Jeff: This is where the shoe is lacking for me, because it’s soft and squishy, but that’s it. There’s very little bounce to it, and the gait cycle feels incomplete. Especially coming right on the heels of the Nike Invincible (it’s legendary bounce is so pronounced it makes many other shoes feel flat), the lack of response in this shoe is disappointing. As a result, it’s a great shoe when you want to run especially slow and easy, because anything more than that feels like trying to hammer in a nail with the handle of a screwdriver.


Sam: Strange...I disagree with Jeff for a change. While a bit ponderous at easy paces when I get to my slower to moderate tempo paces (sub 9 minute miles down to higher 7’s), the shoe comes alive with lots of bounce to go with great forefoot stability. With a 4mm drop and the very broad platform getting a long flex early is vital to keep the shoe from being ponderous and here New Balance pulled it off very well and especially so at  faster paces. 

A super fun ride. I agree with Jeff that the More is not the most responsive-usually response for me is brought on by outsole rubber coverage and firmness as well as midsole firmness. New Balance tried for more response in the v2 (through the outsole coverage) and for me it didn’t work as well as the bounce here with the new more segmented outsole in the mix. It is unusual for me that such a massively cushioned shoe can serve multiple purposes but this one does from daily training to moderate tempo although I would reach for something firmer for more back on the heels recovery runs (due mainly to the low drop and broad platform)  and for faster tempo runs say the mighty fine Rebel v2 (RTR Review) and for longer runs the TC.




Sally: This outsole successfully checks off several of my essential boxes: it provides good traction on wet surfaces, it is fairly quiet underfoot (my pet peeve is a loud slappy outsole, think Adidas SL20 or Nike Tempo Next %) , it is flexible, and it does not capture small stones and gravel in the treads. Durability is also a requirement that usually takes time to test, but I see no potential issues. This outsole works for me.


Ride

Jeff: This is where the shoe is lacking for me, because it’s soft and squishy, but that’s it. There’s very little bounce to it, and the gait cycle feels incomplete. Especially coming right on the heels of the Nike Invincible (it’s legendary bounce is so pronounced it makes many other shoes feel flat), the lack of response in this shoe is disappointing. As a result, it’s a great shoe when you want to run especially slow and easy, because anything more than that feels like trying to hammer in a nail with the handle of a screwdriver.


Sam: Strange...I disagree with Jeff for a change. While a bit ponderous at easy paces when I get to my slower to moderate tempo paces (sub 9 minute miles down to higher 7’s), the shoe comes alive with lots of bounce to go with great forefoot stability. With a 4mm drop and the very broad platform getting a long flex early is vital to keep the shoe from being ponderous and here New Balance pulled it off very well and especially so at  faster paces. 

A super fun ride. I agree with Jeff that the More is not the most responsive-(usually response for me is brought on by outsole rubber coverage and firmness as well as midsole firmness. New Balance tried for more response in the v2 (through the outsole coverage)  and for me it didn’t work as well as the bounce here with the new more segmented outsole in the mix. It is unusual for me that such a massively cushioned shoe can serve multiple purposes but this one does from daily training to moderate tempo although I would reach for something firmer for more back on the heels recovery runs (due mainly to the low drop and broad platform)  and for faster tempo runs (more response or bounce,  less cushion, less weight), say the mighty fine Rebel v2 (RTR Review)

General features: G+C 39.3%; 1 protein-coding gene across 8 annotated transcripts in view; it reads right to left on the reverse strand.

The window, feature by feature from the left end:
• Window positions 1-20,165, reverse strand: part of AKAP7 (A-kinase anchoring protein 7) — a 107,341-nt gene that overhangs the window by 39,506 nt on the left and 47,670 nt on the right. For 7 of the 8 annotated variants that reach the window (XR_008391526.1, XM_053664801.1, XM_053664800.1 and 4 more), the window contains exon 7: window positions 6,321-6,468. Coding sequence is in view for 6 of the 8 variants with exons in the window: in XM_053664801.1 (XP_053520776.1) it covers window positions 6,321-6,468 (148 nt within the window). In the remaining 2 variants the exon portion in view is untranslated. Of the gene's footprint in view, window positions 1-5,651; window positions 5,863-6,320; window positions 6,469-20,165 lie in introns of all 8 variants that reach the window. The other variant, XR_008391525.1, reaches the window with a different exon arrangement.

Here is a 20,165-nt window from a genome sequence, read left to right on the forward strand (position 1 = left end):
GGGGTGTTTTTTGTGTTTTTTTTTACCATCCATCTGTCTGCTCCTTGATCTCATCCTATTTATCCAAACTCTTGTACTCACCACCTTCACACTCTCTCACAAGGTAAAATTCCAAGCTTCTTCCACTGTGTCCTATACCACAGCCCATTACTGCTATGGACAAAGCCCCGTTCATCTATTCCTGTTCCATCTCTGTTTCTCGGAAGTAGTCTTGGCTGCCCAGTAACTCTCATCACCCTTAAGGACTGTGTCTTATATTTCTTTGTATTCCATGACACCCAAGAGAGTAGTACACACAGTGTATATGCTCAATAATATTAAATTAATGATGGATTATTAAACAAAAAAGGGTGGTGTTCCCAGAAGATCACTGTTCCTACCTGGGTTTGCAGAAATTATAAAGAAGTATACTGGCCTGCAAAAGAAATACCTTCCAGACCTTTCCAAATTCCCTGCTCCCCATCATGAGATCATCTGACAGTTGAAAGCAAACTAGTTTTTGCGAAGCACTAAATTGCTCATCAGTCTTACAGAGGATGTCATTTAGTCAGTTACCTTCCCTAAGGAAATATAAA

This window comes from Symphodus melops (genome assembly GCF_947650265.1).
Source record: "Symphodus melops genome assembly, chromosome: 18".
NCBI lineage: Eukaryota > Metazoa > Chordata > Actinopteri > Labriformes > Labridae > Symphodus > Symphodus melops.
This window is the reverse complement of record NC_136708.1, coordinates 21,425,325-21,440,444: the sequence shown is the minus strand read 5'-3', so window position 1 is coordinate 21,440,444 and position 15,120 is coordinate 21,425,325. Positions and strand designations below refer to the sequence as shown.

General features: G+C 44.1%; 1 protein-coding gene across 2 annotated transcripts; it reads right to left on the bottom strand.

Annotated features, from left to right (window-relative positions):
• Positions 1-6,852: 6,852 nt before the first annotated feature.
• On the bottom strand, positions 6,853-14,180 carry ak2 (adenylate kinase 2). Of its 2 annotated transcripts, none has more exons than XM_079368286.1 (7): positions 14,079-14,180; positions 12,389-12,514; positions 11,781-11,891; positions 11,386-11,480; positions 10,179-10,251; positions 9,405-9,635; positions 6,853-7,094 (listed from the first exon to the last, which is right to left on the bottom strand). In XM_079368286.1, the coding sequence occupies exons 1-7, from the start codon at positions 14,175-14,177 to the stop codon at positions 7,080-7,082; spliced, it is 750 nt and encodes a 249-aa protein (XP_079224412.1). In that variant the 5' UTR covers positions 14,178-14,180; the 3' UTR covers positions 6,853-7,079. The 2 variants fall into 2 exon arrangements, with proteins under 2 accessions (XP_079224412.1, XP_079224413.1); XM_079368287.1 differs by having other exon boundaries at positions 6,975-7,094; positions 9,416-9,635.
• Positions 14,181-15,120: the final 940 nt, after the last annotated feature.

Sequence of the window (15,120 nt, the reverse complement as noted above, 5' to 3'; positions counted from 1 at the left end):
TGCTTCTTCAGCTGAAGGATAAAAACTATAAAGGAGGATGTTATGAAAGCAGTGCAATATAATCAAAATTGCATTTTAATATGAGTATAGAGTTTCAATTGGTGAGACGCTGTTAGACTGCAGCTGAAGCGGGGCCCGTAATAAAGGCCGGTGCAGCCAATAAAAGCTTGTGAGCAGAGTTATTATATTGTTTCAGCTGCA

Sally: Wow, do I get to be the tie breaker here? Drum roll please… I am on Team Sam here. I really enjoy the soft rocker-like ride of this shoe. I did not find it squishy at all, and to the contrary, I thought it fairly peppy and responsive despite its weight and cushioning. It would clearly not be my choice for a tempo run or race, but it is an ideal choice for long easy runs or marathon training recovery runs.They respond surprisingly well when you pick up the pace, so don’t hold back! Heck, I have found myself reaching for them for everyday everything! They are superbly comfortable, smooth, and soft without being bottomless, and simply a delight underfoot.

Conclusions and Recommendations


Jeff: The Fresh Foam More v3 is a major step forward from previous iterations of the Fresh Foam More, but it lacks the versatility to make it regular big mileage daily trainer. The upper is well designed and executed, and the midsole is soft with tons of squish, creating a soft ride. My issue is that it’s too soft of a ride, and creates a very niche role for this shoe - a few recovery miles the day after a marathon - and that’s it. I’m usually the one clamoring for a softer and more protected ride, but in this case, too much of a good thing is still too much. And with a $165 price tag, that’s a lot of money for a very limited shoe.

Jeff’s Score 7.8 / 10

Ride: 7 (50%) Fit: 10 (30%) Value: 6 (15%) Style: 8 (5%)


Sam: With a superb deluxe upper truly worthy of its premium pricing, a soft, bouncy and fast ride with endless cushion and enough flex (from the geometry and outsole) to get past the inherent stability and with a more pronounced and effective rocker, the More v3 is a very fine update which at long last puts the model squarely in the top tier of the max cushion game, with both daily training and recovery run capabilities, all at a weight of barely over  10 oz.  


Neutral runners (such as I am) should have no problem with the “inherent stability” from the broader platform (after a few runs of break in and particularly as pace picks up) while those seeking a postless, gimmick less stability option should find decent stability here. Heavier runners may struggle with the softness. I weigh about 165 lbs and tend to heel strike but only momentarily.